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How to Celebrate Chinese New Year in Hong Kong

In Hong Kong, people celebrate the beginning of the new lunar year, according to the Chinese lunar calendar. The Hong Kong New Year celebrations can take many forms—from lion dances, to fireworks, and even the Hong Kong New Year countdown. Many of these celebrations for the Chinese New Year in Hong Kong have their roots in tradition, and thus learning about this holiday and how it’s celebrated will help you know more about the Hong Kong culture as a whole.

At CantoneseClass101.com, we seek to provide you with all the info you need to better understand Hong Kong, its people, and its language. By learning about these things, you’re both enabling yourself to master the Cantonese language and nuances, and showing respect for the country you plan to visit.

So, what exactly is the Hong Kong New Year? How is the Hong Kong New Year’s Eve celebrated?

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1. What is the Chinese Lunar New Year?

The Chinese Lunar New Year is a celebration of the beginning of the new lunar year. It lasts a few days and is associated with many fascinating traditions. Learn more about the Hong Kong New Year below.

2. When is it?

Counting Down to Midnight

This holiday falls on a different day each year on the Gregorian calendar, based on the lunar year calendar. For your convenience, here’s a list of this holiday’s dates for the next ten years.

  • 2019: February 5
  • 2020: January 25
  • 2021: February 12
  • 2022: February 1
  • 2023: January 22
  • 2024: February 10
  • 2025: January 29
  • 2026: February 17
  • 2027: February 6
  • 2028: January 26

3. How is it Celebrated?

Lion Dancer

There are a lot of traditional customs that are carried out before and after the Lunar New Year.
Before the Lunar New Year, everyone is busy with all kinds of chores, like buying New Year’s foods, preparing red packets, getting haircuts, and purchasing new clothes. During the lunar calendar’s twelfth month, on the eighth day, everyone spring cleans their houses, which in Cantonese is referred to as 大掃除.

On New Year’s Eve, family members gather and have a festive dinner together, called 團年飯.
On New Year’s Day, people visit their parents and wish for good luck at shrines by burning incense.

On day two of the Hong Kong New Year, the visits continue, and everyone watches the Hong Kong New Year’s Eve fireworks in the evening.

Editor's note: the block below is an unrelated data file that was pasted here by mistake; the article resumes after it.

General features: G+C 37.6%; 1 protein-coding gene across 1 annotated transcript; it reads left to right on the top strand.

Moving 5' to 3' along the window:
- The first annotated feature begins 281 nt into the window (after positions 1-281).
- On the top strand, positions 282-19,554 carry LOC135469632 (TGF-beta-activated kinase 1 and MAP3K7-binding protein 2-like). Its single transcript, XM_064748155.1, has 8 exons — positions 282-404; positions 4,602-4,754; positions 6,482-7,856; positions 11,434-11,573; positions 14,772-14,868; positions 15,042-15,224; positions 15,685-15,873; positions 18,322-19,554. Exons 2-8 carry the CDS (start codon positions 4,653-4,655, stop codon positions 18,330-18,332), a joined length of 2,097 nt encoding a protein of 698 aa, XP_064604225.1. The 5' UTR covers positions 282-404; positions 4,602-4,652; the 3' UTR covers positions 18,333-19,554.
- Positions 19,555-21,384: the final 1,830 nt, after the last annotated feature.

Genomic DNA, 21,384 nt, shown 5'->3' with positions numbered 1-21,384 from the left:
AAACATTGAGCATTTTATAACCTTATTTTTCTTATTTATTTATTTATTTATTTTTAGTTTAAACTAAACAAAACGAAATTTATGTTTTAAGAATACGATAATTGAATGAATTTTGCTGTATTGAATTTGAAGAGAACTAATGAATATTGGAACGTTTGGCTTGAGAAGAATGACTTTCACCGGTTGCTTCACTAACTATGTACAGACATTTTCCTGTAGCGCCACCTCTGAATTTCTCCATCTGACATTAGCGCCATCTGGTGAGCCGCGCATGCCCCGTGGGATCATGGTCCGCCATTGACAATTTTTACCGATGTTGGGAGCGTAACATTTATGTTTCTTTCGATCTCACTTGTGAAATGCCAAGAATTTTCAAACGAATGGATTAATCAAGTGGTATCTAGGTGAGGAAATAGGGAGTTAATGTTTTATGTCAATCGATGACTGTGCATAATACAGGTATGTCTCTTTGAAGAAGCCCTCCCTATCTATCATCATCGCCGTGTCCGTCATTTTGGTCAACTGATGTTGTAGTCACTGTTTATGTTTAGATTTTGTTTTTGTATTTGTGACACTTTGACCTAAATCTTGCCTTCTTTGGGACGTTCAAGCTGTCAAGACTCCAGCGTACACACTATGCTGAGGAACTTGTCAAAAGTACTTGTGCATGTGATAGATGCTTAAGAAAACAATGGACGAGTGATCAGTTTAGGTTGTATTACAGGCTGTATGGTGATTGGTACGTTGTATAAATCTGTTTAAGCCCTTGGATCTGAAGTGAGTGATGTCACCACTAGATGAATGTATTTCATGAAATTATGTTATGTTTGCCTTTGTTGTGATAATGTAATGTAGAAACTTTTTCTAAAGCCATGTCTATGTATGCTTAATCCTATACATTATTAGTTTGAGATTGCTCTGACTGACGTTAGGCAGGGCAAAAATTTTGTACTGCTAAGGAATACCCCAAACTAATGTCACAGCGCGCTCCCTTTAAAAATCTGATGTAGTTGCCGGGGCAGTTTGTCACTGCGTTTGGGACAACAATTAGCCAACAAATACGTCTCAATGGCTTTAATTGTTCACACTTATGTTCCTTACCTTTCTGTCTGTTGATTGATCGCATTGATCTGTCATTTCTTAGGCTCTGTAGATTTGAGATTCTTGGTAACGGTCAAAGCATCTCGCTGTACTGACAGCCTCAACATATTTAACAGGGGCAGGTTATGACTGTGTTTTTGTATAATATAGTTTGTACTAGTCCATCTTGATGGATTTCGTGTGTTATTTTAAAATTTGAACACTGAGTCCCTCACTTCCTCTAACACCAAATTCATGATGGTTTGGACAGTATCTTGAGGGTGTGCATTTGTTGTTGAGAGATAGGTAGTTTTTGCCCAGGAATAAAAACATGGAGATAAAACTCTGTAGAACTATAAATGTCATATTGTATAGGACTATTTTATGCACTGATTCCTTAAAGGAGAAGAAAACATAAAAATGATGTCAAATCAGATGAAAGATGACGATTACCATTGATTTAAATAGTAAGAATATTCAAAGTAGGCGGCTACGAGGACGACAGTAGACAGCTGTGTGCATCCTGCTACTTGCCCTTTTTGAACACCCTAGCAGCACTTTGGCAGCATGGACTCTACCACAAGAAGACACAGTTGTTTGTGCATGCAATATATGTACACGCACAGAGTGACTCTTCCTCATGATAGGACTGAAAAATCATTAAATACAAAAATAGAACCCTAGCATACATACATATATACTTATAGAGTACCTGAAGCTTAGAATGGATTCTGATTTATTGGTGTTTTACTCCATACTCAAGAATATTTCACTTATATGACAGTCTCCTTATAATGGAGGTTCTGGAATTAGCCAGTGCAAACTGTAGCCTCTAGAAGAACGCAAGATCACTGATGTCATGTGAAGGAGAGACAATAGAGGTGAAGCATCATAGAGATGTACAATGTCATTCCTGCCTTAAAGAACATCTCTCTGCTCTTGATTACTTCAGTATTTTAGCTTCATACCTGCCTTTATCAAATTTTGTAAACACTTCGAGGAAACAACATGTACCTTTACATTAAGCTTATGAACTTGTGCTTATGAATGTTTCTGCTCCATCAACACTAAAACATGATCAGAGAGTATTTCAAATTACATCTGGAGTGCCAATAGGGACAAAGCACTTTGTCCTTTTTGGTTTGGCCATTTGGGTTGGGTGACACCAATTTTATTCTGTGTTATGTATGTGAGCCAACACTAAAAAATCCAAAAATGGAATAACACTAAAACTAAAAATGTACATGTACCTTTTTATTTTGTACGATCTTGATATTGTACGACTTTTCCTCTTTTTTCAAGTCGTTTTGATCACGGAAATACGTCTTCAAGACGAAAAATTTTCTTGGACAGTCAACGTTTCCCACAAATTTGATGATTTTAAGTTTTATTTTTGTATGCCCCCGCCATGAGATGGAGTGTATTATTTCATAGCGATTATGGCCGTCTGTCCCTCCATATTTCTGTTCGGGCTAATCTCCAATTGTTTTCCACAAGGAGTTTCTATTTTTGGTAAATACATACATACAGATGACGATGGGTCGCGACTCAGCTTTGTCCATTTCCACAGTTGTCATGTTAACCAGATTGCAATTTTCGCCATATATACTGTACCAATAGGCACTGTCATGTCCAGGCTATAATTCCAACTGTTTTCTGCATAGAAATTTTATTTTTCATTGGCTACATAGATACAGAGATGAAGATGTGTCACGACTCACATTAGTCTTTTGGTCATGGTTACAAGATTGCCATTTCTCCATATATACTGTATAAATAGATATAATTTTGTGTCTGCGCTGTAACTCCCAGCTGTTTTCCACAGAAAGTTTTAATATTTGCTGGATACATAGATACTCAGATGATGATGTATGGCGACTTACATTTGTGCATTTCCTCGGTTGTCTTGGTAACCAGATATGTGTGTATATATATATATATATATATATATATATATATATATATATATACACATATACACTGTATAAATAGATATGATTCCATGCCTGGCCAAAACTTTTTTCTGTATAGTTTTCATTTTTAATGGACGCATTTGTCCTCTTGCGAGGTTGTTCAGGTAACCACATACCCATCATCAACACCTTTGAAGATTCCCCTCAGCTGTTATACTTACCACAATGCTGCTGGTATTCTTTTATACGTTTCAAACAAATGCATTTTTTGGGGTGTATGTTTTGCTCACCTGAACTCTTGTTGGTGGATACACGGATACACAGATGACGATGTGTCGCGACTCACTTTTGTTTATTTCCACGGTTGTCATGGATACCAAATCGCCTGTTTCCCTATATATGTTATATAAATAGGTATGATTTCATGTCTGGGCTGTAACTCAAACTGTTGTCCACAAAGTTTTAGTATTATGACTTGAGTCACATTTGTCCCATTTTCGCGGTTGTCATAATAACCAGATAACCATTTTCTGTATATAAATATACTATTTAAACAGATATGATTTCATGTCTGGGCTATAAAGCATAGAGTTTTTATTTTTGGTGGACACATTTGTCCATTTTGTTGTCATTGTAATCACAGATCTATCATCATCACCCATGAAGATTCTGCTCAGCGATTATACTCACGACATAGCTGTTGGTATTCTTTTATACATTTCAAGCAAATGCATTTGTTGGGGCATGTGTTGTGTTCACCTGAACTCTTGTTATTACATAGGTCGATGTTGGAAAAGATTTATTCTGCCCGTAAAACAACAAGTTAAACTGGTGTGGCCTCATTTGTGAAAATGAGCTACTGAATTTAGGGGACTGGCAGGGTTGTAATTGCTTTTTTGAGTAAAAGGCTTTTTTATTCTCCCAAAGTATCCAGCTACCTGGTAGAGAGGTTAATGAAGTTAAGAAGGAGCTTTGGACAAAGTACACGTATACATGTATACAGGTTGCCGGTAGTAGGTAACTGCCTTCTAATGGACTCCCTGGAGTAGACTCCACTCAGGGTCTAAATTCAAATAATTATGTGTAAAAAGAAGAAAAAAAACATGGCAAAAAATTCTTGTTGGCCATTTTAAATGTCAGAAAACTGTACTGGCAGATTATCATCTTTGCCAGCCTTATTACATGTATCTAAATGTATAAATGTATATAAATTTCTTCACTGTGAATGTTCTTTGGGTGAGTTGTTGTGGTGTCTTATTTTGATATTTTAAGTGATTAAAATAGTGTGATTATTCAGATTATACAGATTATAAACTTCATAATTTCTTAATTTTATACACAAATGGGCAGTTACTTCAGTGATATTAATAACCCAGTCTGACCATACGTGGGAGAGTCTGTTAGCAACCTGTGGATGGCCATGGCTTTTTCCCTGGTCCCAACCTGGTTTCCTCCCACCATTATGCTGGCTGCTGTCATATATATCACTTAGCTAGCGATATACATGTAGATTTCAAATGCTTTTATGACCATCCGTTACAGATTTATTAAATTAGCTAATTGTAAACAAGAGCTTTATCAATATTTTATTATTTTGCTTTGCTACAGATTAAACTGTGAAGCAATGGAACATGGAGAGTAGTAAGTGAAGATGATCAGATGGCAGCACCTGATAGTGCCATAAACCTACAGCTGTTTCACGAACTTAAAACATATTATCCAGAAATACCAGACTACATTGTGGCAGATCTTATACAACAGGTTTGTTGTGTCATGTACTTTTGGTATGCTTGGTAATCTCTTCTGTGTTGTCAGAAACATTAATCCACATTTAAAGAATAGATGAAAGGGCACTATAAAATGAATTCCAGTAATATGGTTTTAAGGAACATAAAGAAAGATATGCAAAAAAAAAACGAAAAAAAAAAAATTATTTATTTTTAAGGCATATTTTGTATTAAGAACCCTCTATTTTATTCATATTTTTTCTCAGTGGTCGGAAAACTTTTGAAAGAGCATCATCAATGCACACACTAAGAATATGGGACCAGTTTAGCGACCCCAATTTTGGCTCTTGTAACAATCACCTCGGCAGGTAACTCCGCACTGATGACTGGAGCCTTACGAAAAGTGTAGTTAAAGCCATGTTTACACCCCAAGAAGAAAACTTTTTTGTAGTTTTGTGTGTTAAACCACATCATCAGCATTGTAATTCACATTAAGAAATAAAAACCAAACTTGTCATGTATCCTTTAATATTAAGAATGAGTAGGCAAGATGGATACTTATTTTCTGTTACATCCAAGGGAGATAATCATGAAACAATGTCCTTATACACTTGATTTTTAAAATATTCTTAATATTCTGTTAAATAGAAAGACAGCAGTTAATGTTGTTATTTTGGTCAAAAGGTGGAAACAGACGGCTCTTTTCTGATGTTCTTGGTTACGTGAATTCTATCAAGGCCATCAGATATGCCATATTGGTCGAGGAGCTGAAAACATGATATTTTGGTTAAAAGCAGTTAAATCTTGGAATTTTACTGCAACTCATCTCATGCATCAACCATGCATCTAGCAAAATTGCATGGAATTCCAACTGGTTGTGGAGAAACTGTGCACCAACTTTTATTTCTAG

When visiting relatives and friends during Lunar New Year, everyone offers auspicious greetings. You might have heard of the most famous New Year’s greeting, 恭喜發財, which means ‘Happy New Year and wishing you prosperity’.

The host decorates the home with a spring couplet and flowers, and prepares red packets, or 利是, a Chinese candy box, or 全盒, and rice cakes for their guests.

Eating rice cakes during Lunar New Year means wishing for improvement in all aspects of life. This is because in Cantonese and Chinese, the word “rice cake” or 年糕 sounds similar to the other word 年高, meaning “higher level in the year”.

The most interesting aspect of the Lunar New Year is the red packets, which is 利是 in Cantonese. These are small red or golden envelopes filled with money. Every married person prepares numerous red packets to give to their unmarried relatives and friends, as well as to the people who help them frequently in daily life, such as doormen and cleaners. Giving people red packets is seen as a way to share blessings and good luck with others.

Most companies also give employees red packets on the first day of work after the holiday as a blessing for a year of good fortune.

Though the Lunar New Year involves a lot of visits, there is also a day when you aren’t supposed to visit others. This would be the third day of the New Year, and it is because this day is considered unlucky, so you’re supposed to refrain from spreading the bad luck by visiting others’ homes. If nothing else, it’s a good excuse to take a break from the many visits you make on the first and second day of the New Year!

4. Additional Information

You should wear red during the Lunar New Year, because in Chinese culture, red, or 紅色 in Cantonese, represents “the joy” and “good luck.” But keep in mind that the colors black and white represent death, so be sure not to wear all black or white during this time!

5. Must-know Vocab

God of Wealth

Here’s some vocab for you to review so that you can celebrate this holiday without a hitch.

  • 舞獅 (mou5 si1) — lion dance
  • 蘿蔔糕 (lo4 baak6 gou1) — turnip cake
  • 年糕 (nin4 gou1) — rice cake
  • 團年飯 (tyun4 nin4 faan6) — reunion dinner
  • 利是 (lei6 si6) — the red envelope
  • 拜年 (baai3 nin4) — to visit someone during the Chinese New Year
  • 年宵市場 (nin4 siu1 si5 coeng4) — Lunar New Year Fair
  • 財神 (coi4 san4) — God of Wealth
  • 花市 (faa1 si5) — flowermarket
  • 煙花 (jin1 faa1) — firework
  • 對聯 (deoi3 lyun2) — couplet
  • 倒數 (dou3 sou2) — countdown
  • 慶祝 (hing3 zuk1) — celebration
  • 農曆新年 (nung4 lik6 san1 nin4) — Lunar New Year

To hear each word pronounced, check out our Cantonese Lunar New Year vocabulary list. Each word is accompanied by an audio file with its pronunciation.

Conclusion

Now you know how the Chinese New Year is celebrated in Hong Kong! What do you think about the Hong Kong New Year events? Let us know in the comments!

To gain even more knowledge about Hong Kong’s culture, visit us at CantoneseClass101.com. We offer informative blog posts, vocabulary lists on a range of topics, and even host an online community forum where you can discuss lessons with fellow Cantonese learners. And if you prefer a one-on-one learning experience, you can download our MyTeacher app which will provide you with your very own Cantonese teacher.

We wish you well in your Cantonese learning journey and hope that you’re ready to celebrate the in Hong Kong on New Year’s Eve. Have fun!

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